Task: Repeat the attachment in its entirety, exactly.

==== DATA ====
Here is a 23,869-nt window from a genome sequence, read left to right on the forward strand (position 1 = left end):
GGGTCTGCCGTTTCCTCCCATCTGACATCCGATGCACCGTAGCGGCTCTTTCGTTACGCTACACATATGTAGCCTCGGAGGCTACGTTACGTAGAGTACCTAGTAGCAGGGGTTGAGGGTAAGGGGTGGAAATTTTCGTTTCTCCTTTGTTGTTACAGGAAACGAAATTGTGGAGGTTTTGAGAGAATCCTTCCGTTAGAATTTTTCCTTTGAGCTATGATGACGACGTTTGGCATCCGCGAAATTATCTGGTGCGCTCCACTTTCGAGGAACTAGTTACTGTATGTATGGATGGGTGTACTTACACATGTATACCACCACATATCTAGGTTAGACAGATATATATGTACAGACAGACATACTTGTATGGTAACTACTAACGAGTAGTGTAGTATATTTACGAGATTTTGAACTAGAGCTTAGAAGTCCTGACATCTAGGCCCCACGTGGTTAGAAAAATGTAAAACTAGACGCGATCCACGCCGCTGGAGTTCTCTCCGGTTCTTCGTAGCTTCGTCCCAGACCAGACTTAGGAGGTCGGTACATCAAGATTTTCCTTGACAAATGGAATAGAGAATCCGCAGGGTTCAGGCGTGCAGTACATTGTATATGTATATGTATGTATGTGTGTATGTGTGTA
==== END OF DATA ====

Here is a 23,869-nt window from a genome sequence, read left to right on the forward strand (position 1 = left end):
GGGTCTGCCGTTTCCTCCCATCTGACATCCGATGCACCGTAGCGGCTCTTTCGTTACGCTACACATATGTAGCCTCGGAGGCTACGTTACGTAGAGTACCTAGTAGCAGGGGTTGAGGGTAAGGGGTGGAAATTTTCGTTTCTCCTTTGTTGTTACAGGAAACGAAATTGTGGAGGTTTTGAGAGAATCCTTCCGTTAGAATTTTTCCTTTGAGCTATGATGACGACGTTTGGCATCCGCGAAATTATCTGGTGCGCTCCACTTTCGAGGAACTAGTTACTGTATGTATGGATGGGTGTACTTACACATGTATACCACCACATATCTAGGTTAGACAGATATATATGTACAGACAGACATACTTGTATGGTAACTACTAACGAGTAGTGTAGTATATTTACGAGATTTTGAACTAGAGCTTAGAAGTCCTGACATCTAGGCCCCACGTGGTTAGAAAAATGTAAAACTAGACGCGATCCACGCCGCTGGAGTTCTCTCCGGTTCTTCGTAGCTTCGTCCCAGACCAGACTTAGGAGGTCGGTACATCAAGATTTTCCTTGACAAATGGAATAGAGAATCCGCAGGGTTCAGGCGTGCAGTACATTGTATATGTATATGTATGTATGTGTGTATGTGTGTA